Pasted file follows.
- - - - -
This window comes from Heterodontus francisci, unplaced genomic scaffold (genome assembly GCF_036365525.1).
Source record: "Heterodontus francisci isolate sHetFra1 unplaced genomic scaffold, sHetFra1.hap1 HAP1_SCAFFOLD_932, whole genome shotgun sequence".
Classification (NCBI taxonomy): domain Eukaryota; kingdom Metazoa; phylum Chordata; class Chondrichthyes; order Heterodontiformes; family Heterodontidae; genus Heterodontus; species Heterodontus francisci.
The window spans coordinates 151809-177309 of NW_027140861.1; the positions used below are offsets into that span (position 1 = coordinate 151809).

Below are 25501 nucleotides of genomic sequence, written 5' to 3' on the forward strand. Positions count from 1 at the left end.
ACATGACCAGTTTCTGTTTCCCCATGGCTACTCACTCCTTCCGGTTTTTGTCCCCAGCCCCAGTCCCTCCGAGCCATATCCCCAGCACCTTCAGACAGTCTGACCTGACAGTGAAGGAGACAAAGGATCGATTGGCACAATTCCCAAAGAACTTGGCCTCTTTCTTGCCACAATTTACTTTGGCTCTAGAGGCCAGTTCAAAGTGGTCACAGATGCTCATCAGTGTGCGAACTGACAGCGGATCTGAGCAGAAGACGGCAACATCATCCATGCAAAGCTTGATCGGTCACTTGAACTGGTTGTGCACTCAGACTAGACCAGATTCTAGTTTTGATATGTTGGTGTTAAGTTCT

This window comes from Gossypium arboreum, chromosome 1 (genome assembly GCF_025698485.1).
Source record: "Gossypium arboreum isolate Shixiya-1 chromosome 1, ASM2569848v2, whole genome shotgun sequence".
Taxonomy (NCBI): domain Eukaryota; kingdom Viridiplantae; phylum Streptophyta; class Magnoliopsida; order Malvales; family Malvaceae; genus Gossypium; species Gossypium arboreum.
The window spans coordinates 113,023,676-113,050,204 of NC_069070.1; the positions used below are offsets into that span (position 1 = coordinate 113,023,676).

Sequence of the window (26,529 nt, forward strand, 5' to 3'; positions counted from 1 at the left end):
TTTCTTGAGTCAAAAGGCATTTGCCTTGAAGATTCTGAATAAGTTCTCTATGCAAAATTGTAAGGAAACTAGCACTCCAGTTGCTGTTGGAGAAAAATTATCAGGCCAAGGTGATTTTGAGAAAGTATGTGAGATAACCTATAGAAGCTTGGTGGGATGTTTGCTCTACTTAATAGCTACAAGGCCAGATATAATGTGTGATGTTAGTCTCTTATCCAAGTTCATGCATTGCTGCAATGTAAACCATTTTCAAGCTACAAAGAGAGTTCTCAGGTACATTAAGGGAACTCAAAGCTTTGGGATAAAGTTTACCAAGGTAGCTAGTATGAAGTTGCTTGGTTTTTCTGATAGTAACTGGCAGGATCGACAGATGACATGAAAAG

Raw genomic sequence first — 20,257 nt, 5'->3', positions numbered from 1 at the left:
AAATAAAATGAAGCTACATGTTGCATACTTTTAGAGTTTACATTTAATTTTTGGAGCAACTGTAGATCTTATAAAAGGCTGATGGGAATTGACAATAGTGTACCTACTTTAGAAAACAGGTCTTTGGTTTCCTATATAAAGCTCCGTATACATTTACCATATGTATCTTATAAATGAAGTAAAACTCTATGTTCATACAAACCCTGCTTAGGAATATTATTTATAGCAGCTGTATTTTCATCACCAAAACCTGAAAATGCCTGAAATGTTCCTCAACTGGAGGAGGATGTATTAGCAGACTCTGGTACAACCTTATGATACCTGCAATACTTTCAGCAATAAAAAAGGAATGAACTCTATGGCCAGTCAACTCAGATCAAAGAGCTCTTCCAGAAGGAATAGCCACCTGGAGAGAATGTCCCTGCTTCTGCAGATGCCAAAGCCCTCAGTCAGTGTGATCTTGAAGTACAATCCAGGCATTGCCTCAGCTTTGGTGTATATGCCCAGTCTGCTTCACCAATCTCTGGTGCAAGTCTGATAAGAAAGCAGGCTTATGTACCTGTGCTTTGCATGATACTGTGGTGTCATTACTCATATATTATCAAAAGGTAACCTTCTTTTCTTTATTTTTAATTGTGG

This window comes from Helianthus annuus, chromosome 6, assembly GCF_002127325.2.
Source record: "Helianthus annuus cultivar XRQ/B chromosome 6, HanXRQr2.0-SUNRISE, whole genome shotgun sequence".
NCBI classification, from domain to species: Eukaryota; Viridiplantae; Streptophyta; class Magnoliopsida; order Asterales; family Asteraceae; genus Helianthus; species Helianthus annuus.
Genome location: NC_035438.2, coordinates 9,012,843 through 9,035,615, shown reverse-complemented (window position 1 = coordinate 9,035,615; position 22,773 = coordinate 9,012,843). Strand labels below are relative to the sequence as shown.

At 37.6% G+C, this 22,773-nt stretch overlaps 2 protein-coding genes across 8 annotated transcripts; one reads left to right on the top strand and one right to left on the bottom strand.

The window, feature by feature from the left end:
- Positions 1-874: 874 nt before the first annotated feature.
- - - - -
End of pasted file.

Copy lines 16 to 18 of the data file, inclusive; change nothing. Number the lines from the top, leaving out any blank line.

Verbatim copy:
Source record: "Helianthus annuus cultivar XRQ/B chromosome 6, HanXRQr2.0-SUNRISE, whole genome shotgun sequence".
NCBI classification, from domain to species: Eukaryota; Viridiplantae; Streptophyta; class Magnoliopsida; order Asterales; family Asteraceae; genus Helianthus; species Helianthus annuus.
Genome location: NC_035438.2, coordinates 9,012,843 through 9,035,615, shown reverse-complemented (window position 1 = coordinate 9,035,615; position 22,773 = coordinate 9,012,843). Strand labels below are relative to the sequence as shown.